The Wizard of Oz is a wonderful book to read aloud. It is witty, quick-paced, and wise. AND it is just the first in a series of 14 books by L. Frank Baum about the kingdom of Oz, each one a new adventure with more and more odd characters, each with their own strengths and quirks. If you are only familiar with the movie, perhaps you don’t know about this treasure trove of books to share with young children. I read them myself almost as soon as I learned to read, and I read them to my children, especially to my son, for several years.
I think my favorite is the 2nd one, The Land of Oz, about the adventures of young boy named Tip. Tip lives with and does chores for a wicked witch. She acquires some powder that she uses to bring alive a stick-limbed pumpkin-headed man that Tip had constructed to scare her. Then she tells Tip she no longer needs him and plans to turn him into a marble statue. He runs away, taking along Jack Pumpkinhead … and the powder.
His adventures include an encounter with the Army of Revolt, composed entirely of girls wielding knitting needles, who take over the Emerald City, deposing the Scarecrow. Tip uses the powder to create two additional creatures to help him out of tight corners, one a wooden scarecrow, the other a flying contraption with two sofas tied together as a body, palm frond wings, and a stuffed gump head.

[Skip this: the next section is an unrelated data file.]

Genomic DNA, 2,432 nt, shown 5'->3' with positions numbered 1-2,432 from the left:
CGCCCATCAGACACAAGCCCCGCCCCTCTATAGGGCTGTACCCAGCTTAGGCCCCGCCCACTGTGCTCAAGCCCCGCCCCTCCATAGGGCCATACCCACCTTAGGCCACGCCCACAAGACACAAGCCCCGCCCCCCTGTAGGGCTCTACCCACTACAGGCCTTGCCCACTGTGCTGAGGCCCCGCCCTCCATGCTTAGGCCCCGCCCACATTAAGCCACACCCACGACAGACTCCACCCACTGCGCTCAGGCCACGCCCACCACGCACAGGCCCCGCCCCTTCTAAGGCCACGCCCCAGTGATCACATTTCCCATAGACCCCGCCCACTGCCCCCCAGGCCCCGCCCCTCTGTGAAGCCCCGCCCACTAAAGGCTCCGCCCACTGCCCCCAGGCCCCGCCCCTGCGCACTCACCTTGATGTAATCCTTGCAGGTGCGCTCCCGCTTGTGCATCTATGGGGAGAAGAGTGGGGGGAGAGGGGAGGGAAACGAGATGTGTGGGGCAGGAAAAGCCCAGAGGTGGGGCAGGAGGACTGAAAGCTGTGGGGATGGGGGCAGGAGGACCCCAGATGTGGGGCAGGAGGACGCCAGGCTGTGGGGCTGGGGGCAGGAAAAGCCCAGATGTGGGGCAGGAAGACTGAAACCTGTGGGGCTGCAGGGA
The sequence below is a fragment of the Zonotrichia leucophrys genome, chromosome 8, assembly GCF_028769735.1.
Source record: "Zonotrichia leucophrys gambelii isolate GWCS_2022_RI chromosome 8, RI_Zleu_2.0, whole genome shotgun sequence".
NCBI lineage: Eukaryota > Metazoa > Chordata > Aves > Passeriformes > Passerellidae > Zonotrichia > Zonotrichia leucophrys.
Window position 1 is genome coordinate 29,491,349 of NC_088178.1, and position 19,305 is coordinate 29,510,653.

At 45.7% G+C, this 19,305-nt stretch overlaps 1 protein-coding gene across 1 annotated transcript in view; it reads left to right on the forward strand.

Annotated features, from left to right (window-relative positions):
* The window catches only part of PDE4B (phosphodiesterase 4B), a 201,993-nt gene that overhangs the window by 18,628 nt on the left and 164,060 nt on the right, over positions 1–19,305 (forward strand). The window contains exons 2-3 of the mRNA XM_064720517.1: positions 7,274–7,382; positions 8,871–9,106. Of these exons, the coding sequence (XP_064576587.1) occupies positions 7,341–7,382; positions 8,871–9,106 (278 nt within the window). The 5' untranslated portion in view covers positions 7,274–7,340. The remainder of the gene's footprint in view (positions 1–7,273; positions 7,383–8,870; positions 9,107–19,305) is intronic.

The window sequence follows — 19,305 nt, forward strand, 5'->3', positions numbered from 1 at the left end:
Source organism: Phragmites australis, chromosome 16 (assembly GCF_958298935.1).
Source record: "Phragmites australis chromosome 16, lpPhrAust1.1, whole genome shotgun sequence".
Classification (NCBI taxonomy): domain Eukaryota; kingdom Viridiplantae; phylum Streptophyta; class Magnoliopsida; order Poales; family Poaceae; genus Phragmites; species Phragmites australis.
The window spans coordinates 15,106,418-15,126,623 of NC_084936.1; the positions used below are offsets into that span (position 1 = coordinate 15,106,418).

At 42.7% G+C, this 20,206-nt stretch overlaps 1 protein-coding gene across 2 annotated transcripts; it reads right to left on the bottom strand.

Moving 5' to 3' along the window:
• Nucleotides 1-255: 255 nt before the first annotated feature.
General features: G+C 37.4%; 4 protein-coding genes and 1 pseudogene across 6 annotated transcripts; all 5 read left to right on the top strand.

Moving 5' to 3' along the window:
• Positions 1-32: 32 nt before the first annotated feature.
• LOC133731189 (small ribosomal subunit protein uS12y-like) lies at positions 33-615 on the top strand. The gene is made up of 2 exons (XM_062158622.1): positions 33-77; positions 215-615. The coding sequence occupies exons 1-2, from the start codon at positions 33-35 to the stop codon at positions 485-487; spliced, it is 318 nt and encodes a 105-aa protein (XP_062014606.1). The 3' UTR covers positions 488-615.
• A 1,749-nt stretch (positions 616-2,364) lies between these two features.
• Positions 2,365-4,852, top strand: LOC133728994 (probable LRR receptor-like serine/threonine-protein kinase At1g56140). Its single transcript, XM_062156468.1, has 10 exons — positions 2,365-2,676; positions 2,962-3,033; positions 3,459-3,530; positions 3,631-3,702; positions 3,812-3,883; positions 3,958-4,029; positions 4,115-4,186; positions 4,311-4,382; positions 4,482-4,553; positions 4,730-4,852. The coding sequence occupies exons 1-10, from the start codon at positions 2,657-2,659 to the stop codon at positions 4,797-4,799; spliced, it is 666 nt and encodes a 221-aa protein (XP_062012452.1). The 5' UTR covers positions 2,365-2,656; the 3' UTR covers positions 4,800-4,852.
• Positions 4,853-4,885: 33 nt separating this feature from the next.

The Wizard of Oz was published in 1900 and the last book in the series, Glinda of Oz, in 1920 after L. Frank Baum’s death. If you are lucky enough to find some of the originals in used book sales, they bring other qualities to savor — large format pages of thick paper with lots of black and white sketches in addition to color plates.
To support my nomination of these books to the positive canon, here’s how The Land of Oz ends. First the background. In the course of their adventures, the Scarecrow had lost all his straw, and the best replacements available were dollar bills they found in the bottom of a jackdaw nest.
“And I have made the Scarecrow my royal Treasurer,” explained the Tin Woodman. “For it has occurred to me that it is a good thing to have a royal Treasurer who is made of money. What do you think?”
“I think,” said the little Queen, smiling, “that your friend must be the richest man in all the world.”
“I am,” returned the Scarecrow, “but not on account of my money. For I consider brains far superior to money, in every way. You may have noticed that if one has money without brains, he cannot use it to advantage; but if one has brains without money, they will enable him to live comfortably to the end of his days.”
“At the same time,” declared the Tin Woodman, “you must acknowledge that a good heart is a thing that brains can not create, and that money can not buy. Perhaps, after all, it is I who am the richest man in all the world.”
“You are both rich, my friends,” said Ozma, gently; “and your riches are the only riches worth having — the riches of content!”